Nowhere in the world (I presume) do you find the fascinating connotations attached to the position of a daughter-in-law. Let me explain.
To begin with, let’s take the daughter-in-law. She is referred to as ‘Bahurani’, ‘Ghar ki Lakshmi’, ‘Bahubegum’, and so on. All aimed at making her feel special.
But she has to pay a price for these high-sounding titles. She is expected to live with her in-laws and be a guardian of the family reputation. She has to be hospitable to all the members of the clan and take on the responsibility of managing the household under the supervision of the mother-in-law. She is supposed to keep minimal contact with her own family, as she is now the ‘property’ of her in-laws. She is expected to shed her old habits and adapt herself to the customs and traditions of the family she has entered. In short, she is a combination of a slave with a Queen’s title!
As for the son-in-law, he has a very interesting slot. He is expected to whisk his wife away from her parent’s house and thereafter she is his responsibility. He is revered as the ‘damad’ and all his trespasses are forgiven as he has done a noble act by relieving the parents of a burden called ‘daughter’! His in-laws celebrate each visit of his and he is given a lord’s welcome. On festivals and special occasions he is given preferential treatment and little wonder that he struts around like a peacock.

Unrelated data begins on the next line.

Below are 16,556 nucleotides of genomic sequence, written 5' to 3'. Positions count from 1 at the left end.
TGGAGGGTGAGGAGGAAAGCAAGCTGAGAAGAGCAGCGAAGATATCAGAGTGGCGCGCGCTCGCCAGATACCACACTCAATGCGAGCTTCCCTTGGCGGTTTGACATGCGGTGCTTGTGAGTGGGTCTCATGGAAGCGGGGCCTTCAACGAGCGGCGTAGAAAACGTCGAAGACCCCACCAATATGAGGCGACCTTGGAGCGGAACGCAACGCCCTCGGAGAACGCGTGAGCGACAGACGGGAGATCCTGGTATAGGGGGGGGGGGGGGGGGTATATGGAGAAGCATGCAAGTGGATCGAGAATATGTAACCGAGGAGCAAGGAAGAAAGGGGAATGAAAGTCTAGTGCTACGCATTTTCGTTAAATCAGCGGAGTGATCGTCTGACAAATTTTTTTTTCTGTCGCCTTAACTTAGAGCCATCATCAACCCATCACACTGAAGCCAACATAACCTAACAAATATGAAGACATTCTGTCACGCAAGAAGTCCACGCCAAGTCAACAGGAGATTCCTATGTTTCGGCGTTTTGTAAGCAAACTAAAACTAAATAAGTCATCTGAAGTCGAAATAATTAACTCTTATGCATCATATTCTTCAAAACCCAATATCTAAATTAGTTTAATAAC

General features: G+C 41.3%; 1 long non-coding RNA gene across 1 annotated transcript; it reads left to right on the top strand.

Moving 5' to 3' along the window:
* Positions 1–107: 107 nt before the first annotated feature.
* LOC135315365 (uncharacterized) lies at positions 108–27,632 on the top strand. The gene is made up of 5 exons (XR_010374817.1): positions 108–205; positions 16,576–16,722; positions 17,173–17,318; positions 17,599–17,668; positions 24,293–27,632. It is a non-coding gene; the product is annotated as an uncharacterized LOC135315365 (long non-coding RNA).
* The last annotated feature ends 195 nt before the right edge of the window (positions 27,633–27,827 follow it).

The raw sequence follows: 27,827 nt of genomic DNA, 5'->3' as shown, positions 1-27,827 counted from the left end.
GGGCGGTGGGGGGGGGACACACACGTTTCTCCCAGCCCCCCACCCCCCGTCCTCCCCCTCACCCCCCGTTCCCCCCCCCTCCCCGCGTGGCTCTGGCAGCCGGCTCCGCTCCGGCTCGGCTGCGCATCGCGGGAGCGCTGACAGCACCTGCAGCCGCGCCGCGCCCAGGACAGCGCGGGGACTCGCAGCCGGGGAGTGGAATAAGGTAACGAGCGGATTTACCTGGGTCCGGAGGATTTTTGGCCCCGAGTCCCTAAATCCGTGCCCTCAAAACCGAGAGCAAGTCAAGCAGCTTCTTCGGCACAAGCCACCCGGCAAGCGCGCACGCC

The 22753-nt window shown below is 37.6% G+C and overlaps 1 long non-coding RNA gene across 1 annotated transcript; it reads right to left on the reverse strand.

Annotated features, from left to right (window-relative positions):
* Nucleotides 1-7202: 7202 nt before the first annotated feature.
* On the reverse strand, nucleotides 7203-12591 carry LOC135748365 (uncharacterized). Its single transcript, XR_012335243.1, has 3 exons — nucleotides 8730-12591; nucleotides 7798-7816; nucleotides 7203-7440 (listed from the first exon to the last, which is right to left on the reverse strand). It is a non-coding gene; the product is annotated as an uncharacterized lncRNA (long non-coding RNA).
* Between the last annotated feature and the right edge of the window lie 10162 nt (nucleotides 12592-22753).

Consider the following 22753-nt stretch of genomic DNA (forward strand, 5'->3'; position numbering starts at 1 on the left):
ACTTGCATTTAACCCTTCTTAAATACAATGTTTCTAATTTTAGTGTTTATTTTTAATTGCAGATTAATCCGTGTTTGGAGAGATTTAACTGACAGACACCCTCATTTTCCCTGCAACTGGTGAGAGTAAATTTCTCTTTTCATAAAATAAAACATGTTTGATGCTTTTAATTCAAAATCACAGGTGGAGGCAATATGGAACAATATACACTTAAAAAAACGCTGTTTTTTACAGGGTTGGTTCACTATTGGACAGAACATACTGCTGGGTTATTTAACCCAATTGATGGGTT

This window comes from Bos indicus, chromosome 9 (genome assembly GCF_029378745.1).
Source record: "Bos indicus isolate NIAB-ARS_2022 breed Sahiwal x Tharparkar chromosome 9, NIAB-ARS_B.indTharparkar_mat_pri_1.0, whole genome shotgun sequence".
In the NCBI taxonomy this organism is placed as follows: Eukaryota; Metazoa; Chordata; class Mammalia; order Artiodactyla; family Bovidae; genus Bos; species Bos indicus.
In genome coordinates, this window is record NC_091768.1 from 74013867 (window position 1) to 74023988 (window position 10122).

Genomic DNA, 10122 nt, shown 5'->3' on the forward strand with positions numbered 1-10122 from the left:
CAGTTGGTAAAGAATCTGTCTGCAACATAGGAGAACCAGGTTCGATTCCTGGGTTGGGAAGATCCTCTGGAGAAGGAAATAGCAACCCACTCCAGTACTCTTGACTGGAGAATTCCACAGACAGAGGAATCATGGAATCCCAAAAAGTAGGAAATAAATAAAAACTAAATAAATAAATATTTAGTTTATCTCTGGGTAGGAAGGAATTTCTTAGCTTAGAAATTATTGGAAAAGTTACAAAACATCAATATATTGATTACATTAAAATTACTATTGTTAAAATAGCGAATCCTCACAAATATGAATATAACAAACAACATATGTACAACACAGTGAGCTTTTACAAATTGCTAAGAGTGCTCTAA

But woe to the son-in-law who opts to live with his in-laws! From the elevated position of a ‘damad’ he is relegated to a ‘ghar jamai’ a derogatory nomenclature. His wife may be the only daughter of rich parents with a sprawling house and his own abode may be a little flat in the back of beyond. Society expects him to rough it out in a poky flat rather than see him comfortably ensconced in the posh house of his in-laws. He is considered a puppet that has sold his soul for the money of his wife and lives off the charity of her father. Beyond living under the roof of his in-laws, he may be very independent financially, but the general perception is that of his being a parasite. Even his masculinity is questioned under these circumstances.
Strange are the norms of Indian society. A daughter cannot stay peacefully with her parents after her marriage while a son is expected to. There is no common sense or logic in these unspoken but rigidly practiced ways.
Surprisingly, it’s the men themselves who look down upon their counterparts who choose to live with their in-laws. Is it envy, which prompts their snide remarks? Is it a false sense of ‘one upmanship’, which dissuades them from living in the wife’s home? Whatever the reason, they are the losers.